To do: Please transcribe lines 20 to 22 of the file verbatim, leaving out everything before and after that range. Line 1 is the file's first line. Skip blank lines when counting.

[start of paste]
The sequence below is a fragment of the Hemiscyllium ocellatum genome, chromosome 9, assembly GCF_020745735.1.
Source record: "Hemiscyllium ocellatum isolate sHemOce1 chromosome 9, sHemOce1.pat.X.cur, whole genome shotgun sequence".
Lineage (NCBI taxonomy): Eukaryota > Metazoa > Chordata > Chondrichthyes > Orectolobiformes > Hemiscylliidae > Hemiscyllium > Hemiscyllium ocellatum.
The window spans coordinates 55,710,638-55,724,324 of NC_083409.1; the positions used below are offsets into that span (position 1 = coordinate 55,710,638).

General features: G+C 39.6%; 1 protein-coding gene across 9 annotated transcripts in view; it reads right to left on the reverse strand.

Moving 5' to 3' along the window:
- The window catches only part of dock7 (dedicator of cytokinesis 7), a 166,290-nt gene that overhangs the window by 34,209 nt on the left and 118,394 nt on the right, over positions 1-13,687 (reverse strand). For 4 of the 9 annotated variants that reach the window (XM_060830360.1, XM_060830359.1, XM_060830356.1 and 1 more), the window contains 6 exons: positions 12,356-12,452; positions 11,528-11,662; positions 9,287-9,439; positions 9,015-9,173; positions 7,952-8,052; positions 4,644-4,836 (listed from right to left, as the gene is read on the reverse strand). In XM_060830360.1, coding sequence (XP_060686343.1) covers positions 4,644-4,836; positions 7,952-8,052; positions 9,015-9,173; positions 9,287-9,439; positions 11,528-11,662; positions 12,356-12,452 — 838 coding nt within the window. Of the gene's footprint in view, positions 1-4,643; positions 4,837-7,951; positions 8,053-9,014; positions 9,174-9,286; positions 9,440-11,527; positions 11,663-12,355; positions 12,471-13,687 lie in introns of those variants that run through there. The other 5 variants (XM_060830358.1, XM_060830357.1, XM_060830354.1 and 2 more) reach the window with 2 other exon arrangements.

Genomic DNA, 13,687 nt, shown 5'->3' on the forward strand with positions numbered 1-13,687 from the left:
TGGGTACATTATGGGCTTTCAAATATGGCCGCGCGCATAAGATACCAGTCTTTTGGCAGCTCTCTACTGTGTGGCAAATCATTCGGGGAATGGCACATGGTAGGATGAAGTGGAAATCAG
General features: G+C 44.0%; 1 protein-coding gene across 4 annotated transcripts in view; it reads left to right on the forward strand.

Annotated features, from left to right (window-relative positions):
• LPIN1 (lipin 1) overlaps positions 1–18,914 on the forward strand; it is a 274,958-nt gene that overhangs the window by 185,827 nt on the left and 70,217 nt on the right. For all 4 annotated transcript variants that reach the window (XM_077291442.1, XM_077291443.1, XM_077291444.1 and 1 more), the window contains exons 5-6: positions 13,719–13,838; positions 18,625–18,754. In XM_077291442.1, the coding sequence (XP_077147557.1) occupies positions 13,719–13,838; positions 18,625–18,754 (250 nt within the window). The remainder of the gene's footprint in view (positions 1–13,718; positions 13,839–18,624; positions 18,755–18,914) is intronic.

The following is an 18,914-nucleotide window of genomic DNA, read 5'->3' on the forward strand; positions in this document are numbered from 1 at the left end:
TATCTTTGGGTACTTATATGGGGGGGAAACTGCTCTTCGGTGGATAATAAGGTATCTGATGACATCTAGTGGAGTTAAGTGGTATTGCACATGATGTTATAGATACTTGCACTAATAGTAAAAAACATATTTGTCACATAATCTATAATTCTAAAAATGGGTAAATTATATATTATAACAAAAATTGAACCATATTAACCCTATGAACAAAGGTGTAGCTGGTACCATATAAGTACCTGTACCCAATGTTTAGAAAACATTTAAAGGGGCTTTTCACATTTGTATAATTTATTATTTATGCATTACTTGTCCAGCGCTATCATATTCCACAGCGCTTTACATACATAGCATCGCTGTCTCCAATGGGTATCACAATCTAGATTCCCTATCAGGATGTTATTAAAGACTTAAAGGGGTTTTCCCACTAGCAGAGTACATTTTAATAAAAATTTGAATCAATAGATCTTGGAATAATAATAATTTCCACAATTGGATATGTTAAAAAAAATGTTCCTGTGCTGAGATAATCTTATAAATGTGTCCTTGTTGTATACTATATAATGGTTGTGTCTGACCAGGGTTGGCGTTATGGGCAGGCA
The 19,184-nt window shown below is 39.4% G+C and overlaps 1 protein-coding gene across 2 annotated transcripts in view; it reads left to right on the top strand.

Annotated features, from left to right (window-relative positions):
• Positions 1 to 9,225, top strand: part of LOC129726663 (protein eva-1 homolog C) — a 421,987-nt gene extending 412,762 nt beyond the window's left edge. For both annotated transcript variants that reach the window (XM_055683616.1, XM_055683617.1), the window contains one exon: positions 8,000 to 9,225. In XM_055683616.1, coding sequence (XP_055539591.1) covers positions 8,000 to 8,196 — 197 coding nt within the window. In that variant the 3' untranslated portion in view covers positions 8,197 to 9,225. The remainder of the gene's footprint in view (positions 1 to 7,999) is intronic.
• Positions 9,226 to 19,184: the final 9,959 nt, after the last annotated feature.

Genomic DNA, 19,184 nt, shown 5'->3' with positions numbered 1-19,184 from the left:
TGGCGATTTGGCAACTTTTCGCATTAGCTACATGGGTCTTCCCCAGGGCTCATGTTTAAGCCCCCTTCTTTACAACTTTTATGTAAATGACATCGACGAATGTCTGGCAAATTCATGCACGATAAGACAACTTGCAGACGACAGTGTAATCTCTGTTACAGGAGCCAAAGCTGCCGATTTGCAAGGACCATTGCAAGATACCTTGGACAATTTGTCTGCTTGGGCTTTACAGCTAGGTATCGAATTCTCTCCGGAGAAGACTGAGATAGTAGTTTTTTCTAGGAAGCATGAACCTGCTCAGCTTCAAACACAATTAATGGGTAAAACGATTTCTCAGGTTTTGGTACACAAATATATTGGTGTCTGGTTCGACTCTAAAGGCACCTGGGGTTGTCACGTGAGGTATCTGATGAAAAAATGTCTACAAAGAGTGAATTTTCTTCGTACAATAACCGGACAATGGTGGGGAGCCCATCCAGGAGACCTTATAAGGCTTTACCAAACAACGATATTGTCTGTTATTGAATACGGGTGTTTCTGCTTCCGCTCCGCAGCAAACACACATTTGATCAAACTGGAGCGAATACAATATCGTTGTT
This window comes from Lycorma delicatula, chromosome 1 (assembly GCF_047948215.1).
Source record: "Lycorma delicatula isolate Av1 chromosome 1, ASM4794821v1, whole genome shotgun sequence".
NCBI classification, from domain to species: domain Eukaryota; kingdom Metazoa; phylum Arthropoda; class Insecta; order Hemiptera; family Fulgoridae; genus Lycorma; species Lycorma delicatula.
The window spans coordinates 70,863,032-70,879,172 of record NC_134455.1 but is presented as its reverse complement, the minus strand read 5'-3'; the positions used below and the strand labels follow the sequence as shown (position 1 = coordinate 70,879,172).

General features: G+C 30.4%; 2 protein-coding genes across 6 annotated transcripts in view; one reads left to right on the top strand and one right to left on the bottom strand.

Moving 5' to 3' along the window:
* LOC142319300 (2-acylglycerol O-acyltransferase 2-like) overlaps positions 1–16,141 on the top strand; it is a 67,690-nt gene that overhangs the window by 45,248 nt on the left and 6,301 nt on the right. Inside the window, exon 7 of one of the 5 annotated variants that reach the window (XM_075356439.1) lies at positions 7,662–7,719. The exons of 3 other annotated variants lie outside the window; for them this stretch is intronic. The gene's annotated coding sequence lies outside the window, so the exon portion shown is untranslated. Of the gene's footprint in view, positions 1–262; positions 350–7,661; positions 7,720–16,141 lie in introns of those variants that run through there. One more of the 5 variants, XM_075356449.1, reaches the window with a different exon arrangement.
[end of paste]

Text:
TGGCGATTTGGCAACTTTTCGCATTAGCTACATGGGTCTTCCCCAGGGCTCATGTTTAAGCCCCCTTCTTTACAACTTTTATGTAAATGACATCGACGAATGTCTGGCAAATTCATGCACGATAAGACAACTTGCAGACGACAGTGTAATCTCTGTTACAGGAGCCAAAGCTGCCGATTTGCAAGGACCATTGCAAGATACCTTGGACAATTTGTCTGCTTGGGCTTTACAGCTAGGTATCGAATTCTCTCCGGAGAAGACTGAGATAGTAGTTTTTTCTAGGAAGCATGAACCTGCTCAGCTTCAAACACAATTAATGGGTAAAACGATTTCTCAGGTTTTGGTACACAAATATATTGGTGTCTGGTTCGACTCTAAAGGCACCTGGGGTTGTCACGTGAGGTATCTGATGAAAAAATGTCTACAAAGAGTGAATTTTCTTCGTACAATAACCGGACAATGGTGGGGAGCCCATCCAGGAGACCTTATAAGGCTTTACCAAACAACGATATTGTCTGTTATTGAATACGGGTGTTTCTGCTTCCGCTCCGCAGCAAACACACATTTGATCAAACTGGAGCGAATACAATATCGTTGTT
This window comes from Lycorma delicatula, chromosome 1 (assembly GCF_047948215.1).
Source record: "Lycorma delicatula isolate Av1 chromosome 1, ASM4794821v1, whole genome shotgun sequence".